When I think about how much of Williams’ music our entire society can instantly recognize and identify, it makes me wonder why more movies—even great ones—have such forgettable music. Not every genre lends itself to sweeping classical arrangements with bombastic themes, obviously, but plenty do. Whatever their reasons are for using bland arrangements, many modern filmmakers are reducing their movie’s emotional resonance.
But maybe there’s a reason for that ...
Sincerity in an Age of Cynicism
Star Wars gets ridiculed on occasion for it’s simplistic presentation of good and evil, right and wrong, black and white. Unquestionably, stories that dig into the murky middle with more brutal honesty can provide greater suspense and drama. In fact, most of the series sidetracking Zoom meetings these days deal with the difficulty of navigating choices that aren’t just murky but impossible to moralize (see Ozark). Even escapist media, though, has gotten cynical. The Marvel “bathos”—cutting tension with a joke—is just a wink to modern audiences who seem to be increasingly skeptical of or uncomfortable with movies attempting to portray genuine emotion.
Star Wars, though, is nothing if not sincere. Luke Skywalker, Anakin Skywalker, Rey ... Skywalker — all earnest heroes who are pure in their motivations and true in their intentions. There was a need for a hero like Luke Skywalker in 1977, a time when the country was in a post-war funk. And there’s a need for sincere heroes today, too—heroes whose efforts aren’t the setup for a punchline but an admirable path to follow. When so much of life right now sucks for so many people, Star Wars has an honest message of hope. That may be hokey, but it’s also very welcomed.
An Open Sandbox
Not only is Star Wars the greatest sandbox in cinema due to its scale and lack of source material, but it has traditionally introduced new faces and voices in an industry that often relies too heavily on star power. Beginning with Mark Hamill, Carrie Fisher, Harrison Ford, and George Lucas, Star Wars has been a vehicle for stardom. Heck, even the special effects techniques had to be invented just to make the first movie. This tradition is alive and well under Lucasfilm president Kathleen Kennedy.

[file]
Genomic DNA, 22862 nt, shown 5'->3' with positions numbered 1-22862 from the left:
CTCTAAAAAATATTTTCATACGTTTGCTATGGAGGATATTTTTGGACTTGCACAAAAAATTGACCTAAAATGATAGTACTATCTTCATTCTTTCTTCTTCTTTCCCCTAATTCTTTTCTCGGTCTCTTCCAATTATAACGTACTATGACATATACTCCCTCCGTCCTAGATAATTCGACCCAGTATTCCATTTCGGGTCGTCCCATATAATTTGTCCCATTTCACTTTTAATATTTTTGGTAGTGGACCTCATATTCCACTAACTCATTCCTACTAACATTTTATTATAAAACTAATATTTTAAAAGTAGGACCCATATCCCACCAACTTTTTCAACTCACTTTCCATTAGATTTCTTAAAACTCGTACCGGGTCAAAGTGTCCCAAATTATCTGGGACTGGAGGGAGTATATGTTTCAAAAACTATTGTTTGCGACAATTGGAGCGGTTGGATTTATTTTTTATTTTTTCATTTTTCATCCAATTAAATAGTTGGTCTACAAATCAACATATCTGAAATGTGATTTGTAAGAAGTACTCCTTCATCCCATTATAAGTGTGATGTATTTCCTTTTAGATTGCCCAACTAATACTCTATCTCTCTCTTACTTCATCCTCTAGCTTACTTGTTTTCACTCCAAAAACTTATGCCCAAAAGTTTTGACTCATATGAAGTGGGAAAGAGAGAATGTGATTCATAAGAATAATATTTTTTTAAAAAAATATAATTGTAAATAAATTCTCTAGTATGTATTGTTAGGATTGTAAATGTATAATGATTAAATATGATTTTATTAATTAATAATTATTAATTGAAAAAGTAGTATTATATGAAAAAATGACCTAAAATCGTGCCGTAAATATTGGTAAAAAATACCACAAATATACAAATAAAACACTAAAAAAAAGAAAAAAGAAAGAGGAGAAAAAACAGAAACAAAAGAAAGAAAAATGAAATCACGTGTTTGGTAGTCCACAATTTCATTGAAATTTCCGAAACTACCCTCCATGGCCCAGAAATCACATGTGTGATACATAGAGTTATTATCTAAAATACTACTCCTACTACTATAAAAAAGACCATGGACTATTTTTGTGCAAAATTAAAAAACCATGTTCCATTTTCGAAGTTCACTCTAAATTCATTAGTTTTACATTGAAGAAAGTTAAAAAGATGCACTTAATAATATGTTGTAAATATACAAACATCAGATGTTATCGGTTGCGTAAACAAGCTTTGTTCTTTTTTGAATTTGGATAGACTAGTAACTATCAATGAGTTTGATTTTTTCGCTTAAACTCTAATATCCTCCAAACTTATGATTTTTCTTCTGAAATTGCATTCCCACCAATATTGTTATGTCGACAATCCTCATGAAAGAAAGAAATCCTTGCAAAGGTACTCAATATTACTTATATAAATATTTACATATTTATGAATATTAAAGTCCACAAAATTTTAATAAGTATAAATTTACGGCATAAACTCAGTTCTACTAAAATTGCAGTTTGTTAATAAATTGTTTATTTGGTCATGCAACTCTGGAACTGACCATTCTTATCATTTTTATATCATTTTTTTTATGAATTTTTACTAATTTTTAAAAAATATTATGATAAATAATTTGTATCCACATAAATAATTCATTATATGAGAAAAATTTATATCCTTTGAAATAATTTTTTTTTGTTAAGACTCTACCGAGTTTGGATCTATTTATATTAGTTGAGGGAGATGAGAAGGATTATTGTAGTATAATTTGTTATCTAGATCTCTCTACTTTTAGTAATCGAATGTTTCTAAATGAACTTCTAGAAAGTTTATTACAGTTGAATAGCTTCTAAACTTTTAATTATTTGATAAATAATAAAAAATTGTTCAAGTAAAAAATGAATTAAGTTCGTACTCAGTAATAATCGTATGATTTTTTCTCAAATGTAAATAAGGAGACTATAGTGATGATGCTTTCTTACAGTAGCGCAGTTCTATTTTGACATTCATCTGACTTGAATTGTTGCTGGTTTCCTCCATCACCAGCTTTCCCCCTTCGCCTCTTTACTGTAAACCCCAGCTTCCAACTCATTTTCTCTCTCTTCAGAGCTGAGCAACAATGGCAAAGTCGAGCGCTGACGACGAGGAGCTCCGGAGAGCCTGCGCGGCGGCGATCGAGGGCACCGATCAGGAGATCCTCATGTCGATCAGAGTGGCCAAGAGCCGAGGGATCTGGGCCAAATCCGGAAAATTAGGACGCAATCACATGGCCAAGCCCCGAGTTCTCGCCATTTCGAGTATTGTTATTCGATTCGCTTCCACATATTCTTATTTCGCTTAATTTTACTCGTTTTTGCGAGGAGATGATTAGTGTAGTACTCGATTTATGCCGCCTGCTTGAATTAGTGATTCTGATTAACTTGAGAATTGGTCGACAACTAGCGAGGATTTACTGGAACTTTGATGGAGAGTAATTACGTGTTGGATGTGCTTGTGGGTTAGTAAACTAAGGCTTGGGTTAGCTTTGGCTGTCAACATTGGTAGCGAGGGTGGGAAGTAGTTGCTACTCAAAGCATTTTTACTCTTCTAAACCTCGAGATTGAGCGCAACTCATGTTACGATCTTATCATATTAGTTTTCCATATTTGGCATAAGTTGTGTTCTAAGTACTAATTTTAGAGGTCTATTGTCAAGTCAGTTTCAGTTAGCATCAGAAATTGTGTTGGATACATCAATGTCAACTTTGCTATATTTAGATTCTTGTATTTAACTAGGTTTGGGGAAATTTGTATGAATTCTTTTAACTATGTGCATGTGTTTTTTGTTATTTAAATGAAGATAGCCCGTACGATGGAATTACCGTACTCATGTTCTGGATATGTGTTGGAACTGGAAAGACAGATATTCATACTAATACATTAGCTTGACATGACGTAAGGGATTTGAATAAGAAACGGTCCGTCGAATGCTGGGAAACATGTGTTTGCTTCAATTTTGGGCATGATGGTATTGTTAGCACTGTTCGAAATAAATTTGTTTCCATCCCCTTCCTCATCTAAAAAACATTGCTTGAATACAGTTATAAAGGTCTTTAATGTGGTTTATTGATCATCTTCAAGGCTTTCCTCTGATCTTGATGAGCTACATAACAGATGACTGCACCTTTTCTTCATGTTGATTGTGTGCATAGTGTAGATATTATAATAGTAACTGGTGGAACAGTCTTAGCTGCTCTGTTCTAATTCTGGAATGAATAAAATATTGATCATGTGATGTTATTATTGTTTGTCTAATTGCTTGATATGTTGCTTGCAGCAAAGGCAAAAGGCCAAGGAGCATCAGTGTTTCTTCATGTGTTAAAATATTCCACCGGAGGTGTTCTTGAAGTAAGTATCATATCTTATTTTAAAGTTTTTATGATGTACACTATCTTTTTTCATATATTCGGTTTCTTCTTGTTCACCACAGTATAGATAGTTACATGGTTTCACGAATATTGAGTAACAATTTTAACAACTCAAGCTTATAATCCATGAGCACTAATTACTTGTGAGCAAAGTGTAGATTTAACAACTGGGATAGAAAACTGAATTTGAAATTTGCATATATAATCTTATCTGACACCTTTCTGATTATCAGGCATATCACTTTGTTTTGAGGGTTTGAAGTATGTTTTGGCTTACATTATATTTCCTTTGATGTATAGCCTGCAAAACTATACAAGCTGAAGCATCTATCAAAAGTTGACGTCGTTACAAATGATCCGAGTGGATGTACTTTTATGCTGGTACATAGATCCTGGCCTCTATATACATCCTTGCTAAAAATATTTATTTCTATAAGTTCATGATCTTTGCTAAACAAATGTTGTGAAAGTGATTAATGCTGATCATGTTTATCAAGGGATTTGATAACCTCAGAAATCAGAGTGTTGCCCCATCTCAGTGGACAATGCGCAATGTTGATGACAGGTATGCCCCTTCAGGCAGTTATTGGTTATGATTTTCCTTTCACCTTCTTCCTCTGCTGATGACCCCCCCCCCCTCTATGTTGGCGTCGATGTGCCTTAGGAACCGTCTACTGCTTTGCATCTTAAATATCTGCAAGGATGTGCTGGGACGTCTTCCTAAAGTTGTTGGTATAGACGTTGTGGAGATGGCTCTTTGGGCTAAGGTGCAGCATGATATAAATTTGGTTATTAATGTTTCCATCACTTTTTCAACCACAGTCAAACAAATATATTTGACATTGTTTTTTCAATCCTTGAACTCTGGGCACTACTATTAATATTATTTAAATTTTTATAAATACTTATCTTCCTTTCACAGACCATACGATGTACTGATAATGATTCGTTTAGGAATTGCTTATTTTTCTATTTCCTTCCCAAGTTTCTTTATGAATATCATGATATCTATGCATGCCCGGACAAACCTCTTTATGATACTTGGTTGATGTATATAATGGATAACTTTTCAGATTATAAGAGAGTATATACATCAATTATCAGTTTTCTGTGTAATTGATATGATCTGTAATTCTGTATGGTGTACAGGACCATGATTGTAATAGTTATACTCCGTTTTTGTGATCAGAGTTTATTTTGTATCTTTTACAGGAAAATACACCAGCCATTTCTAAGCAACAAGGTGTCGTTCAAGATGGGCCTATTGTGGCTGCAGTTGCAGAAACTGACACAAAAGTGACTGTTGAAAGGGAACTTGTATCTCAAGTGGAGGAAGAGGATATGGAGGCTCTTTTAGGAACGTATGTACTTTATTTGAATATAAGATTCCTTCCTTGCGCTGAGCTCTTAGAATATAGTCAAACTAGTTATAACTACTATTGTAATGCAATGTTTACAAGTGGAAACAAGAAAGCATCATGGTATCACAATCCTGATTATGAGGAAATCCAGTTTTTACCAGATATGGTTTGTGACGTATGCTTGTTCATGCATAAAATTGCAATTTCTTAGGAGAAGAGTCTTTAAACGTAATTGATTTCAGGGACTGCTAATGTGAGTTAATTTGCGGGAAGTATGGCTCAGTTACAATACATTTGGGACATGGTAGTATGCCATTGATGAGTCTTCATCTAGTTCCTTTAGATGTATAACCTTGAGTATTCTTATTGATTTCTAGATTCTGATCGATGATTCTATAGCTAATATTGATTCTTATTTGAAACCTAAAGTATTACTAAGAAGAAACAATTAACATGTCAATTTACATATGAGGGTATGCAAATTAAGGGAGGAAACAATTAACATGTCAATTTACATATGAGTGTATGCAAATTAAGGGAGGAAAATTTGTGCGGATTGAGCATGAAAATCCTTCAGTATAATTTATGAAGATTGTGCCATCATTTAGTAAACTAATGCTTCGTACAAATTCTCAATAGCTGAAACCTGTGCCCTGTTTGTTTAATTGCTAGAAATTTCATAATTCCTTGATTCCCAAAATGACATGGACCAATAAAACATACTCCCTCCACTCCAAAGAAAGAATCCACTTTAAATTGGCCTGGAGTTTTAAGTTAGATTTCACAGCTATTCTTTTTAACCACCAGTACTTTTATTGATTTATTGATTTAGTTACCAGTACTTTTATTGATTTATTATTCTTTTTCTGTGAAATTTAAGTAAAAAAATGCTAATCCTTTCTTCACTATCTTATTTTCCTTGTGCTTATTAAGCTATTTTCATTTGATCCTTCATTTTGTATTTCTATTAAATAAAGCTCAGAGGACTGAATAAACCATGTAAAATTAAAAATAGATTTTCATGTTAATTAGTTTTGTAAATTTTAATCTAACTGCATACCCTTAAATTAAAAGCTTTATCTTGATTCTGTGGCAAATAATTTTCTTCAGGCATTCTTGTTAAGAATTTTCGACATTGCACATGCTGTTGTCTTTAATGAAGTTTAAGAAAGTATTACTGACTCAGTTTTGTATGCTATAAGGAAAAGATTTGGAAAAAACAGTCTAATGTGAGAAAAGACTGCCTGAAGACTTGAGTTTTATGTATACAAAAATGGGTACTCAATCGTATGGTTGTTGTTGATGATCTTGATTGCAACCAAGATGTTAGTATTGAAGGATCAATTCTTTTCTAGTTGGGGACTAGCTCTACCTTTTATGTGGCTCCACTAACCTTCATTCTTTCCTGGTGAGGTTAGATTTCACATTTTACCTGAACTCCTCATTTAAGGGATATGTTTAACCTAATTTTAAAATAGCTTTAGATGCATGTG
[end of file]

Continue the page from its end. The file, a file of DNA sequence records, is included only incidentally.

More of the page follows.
Daisy Ridley, John Boyega, and Domhnall Gleeson were all basically unknowns prior to The Force Awakens. In fact, the most famous actor not to appear in the Original Trilogy was probably Max Von Sydow, and he’s recognizable but not a movie star. Lucasfilm also continues to give opportunities to new writers and directors, specifically in their live action series.
Again, compare this to the MCU, which casts a superstar in almost every on-screen role and has decades of source material to pull from. Star Wars may have more inconsistency because of this experimentation, but the unknowns also make the experience of seeing a new Star Wars movie relatively unique among big budget fantasy epics.
Thanks to Reddit, Prequel memes are everywhere. So much so, in fact, that the Prequels are growing in popularity since the days of The People vs. George Lucas. But the meme-ing certainly doesn’t start or stop there. Here are a few of my favorite Star Wars-related viral clips, in no particular order, just as a reminder of the many, many ways that Star Wars entertains us long after the credits roll.
The Best Parody Song of All Time
The Best Bad Lip Reading of All Time
The Best Commercial of All Time
Han Shooting First (for all of our Gen Z friends who have never actually seen the real version)
The Most Ambitious Fan Film Ever
Star Wars may be nearing the end of its life. The kids of today and tomorrow will decide that. But it’s been dead before. The first time it died was in 1983 when Return of the Jedi was panned by a portion of the fandom as “The Muppet Star Wars.” It died again after the prequels disappointed a lot of critics and sour Gen Xers. Disney killed Star Wars yet again in 2012 when they declared all novels and comics noncanonical “Legends.” And since Star Wars wasn’t dead enough, apparently, it was killed again by Rian Johnson, or by J.J. Abrams, or both of them.
Yet here we are celebrating another May the Fourth. You just read 1557 words written 21 years after a movie with Jar Jar Binks was actually released to a mass audience. I think Star Wars is going to be just fine.